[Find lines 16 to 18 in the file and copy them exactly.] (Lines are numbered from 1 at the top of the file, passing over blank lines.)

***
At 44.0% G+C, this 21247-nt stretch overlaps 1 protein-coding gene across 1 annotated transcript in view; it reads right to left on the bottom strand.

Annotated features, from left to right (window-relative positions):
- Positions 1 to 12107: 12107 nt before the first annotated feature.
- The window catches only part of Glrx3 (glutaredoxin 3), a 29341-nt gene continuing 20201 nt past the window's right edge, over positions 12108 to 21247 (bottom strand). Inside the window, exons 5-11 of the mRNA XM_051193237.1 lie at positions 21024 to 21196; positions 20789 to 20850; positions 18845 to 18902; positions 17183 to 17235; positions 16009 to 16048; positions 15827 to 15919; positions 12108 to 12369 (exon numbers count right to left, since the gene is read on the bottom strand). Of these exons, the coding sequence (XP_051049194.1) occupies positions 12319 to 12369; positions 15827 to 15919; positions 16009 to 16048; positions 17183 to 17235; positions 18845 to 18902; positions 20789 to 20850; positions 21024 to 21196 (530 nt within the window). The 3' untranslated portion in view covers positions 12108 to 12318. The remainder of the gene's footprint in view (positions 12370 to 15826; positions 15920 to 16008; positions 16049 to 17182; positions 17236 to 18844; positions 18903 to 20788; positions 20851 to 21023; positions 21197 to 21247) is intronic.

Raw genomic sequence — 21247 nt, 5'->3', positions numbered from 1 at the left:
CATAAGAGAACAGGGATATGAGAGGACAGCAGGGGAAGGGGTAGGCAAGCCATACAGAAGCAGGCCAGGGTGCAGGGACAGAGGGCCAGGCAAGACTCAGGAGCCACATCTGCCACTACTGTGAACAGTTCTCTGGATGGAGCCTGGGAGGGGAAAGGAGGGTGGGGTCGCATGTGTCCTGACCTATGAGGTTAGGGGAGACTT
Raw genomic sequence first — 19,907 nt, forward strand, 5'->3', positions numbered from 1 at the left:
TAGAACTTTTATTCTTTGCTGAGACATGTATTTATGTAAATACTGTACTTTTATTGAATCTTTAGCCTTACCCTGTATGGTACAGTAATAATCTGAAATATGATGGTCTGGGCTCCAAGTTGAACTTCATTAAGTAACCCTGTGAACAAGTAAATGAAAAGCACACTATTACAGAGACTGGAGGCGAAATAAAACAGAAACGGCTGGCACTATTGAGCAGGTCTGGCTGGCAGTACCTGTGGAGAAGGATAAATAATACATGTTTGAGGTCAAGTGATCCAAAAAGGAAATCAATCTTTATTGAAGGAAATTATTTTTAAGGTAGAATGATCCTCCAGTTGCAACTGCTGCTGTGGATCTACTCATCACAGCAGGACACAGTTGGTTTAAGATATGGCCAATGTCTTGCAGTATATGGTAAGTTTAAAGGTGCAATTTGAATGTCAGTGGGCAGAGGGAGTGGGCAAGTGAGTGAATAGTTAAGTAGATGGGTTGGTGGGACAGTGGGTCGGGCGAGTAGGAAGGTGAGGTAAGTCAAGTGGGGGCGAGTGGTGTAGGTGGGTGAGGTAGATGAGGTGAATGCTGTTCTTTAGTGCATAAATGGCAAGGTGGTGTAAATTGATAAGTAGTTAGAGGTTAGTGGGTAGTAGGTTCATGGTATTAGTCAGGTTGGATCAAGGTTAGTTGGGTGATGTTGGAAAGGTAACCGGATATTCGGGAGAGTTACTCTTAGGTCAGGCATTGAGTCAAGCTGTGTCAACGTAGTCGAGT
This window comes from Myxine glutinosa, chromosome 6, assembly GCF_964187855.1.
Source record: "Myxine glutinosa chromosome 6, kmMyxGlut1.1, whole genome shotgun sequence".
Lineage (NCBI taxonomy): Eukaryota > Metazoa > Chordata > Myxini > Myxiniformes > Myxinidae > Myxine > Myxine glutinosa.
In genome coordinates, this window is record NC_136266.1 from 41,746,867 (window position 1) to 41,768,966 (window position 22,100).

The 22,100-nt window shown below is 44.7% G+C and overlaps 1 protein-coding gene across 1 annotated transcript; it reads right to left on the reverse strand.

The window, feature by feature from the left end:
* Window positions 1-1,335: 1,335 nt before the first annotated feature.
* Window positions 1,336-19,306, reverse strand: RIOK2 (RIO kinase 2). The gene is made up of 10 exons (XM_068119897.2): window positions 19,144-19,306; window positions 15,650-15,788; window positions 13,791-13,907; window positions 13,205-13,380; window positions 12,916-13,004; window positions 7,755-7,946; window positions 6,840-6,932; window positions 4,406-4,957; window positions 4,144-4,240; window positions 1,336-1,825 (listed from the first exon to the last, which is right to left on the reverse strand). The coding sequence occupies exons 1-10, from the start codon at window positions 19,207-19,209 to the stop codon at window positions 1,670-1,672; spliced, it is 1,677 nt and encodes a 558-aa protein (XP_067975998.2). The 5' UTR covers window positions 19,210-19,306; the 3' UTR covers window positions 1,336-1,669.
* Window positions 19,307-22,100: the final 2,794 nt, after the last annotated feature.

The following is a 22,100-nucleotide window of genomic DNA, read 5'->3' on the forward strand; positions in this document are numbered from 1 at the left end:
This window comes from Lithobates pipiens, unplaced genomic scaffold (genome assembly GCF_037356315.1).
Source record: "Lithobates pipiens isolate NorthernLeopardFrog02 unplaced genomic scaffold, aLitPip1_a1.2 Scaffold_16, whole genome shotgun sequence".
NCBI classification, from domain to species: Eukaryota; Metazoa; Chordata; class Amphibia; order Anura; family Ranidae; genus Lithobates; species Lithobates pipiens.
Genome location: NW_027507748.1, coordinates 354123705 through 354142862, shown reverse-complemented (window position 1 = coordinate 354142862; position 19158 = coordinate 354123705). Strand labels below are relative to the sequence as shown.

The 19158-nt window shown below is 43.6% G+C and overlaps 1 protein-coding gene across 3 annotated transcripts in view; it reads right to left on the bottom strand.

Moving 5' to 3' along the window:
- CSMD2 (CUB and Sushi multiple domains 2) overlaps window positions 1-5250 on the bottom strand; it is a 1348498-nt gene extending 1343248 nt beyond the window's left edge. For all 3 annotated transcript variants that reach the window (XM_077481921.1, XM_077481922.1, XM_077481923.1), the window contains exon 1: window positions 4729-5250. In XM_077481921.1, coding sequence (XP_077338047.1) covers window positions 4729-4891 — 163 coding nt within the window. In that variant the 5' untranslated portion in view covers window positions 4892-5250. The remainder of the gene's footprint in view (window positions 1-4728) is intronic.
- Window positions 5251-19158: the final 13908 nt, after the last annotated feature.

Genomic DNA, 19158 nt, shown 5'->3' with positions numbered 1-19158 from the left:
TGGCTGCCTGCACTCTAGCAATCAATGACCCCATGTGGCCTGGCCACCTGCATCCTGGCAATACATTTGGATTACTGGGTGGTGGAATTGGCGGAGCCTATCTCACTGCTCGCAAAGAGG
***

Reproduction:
* Window positions 1,336-19,306, reverse strand: RIOK2 (RIO kinase 2). The gene is made up of 10 exons (XM_068119897.2): window positions 19,144-19,306; window positions 15,650-15,788; window positions 13,791-13,907; window positions 13,205-13,380; window positions 12,916-13,004; window positions 7,755-7,946; window positions 6,840-6,932; window positions 4,406-4,957; window positions 4,144-4,240; window positions 1,336-1,825 (listed from the first exon to the last, which is right to left on the reverse strand). The coding sequence occupies exons 1-10, from the start codon at window positions 19,207-19,209 to the stop codon at window positions 1,670-1,672; spliced, it is 1,677 nt and encodes a 558-aa protein (XP_067975998.2). The 5' UTR covers window positions 19,210-19,306; the 3' UTR covers window positions 1,336-1,669.
* Window positions 19,307-22,100: the final 2,794 nt, after the last annotated feature.

The following is a 22,100-nucleotide window of genomic DNA, read 5'->3' on the forward strand; positions in this document are numbered from 1 at the left end: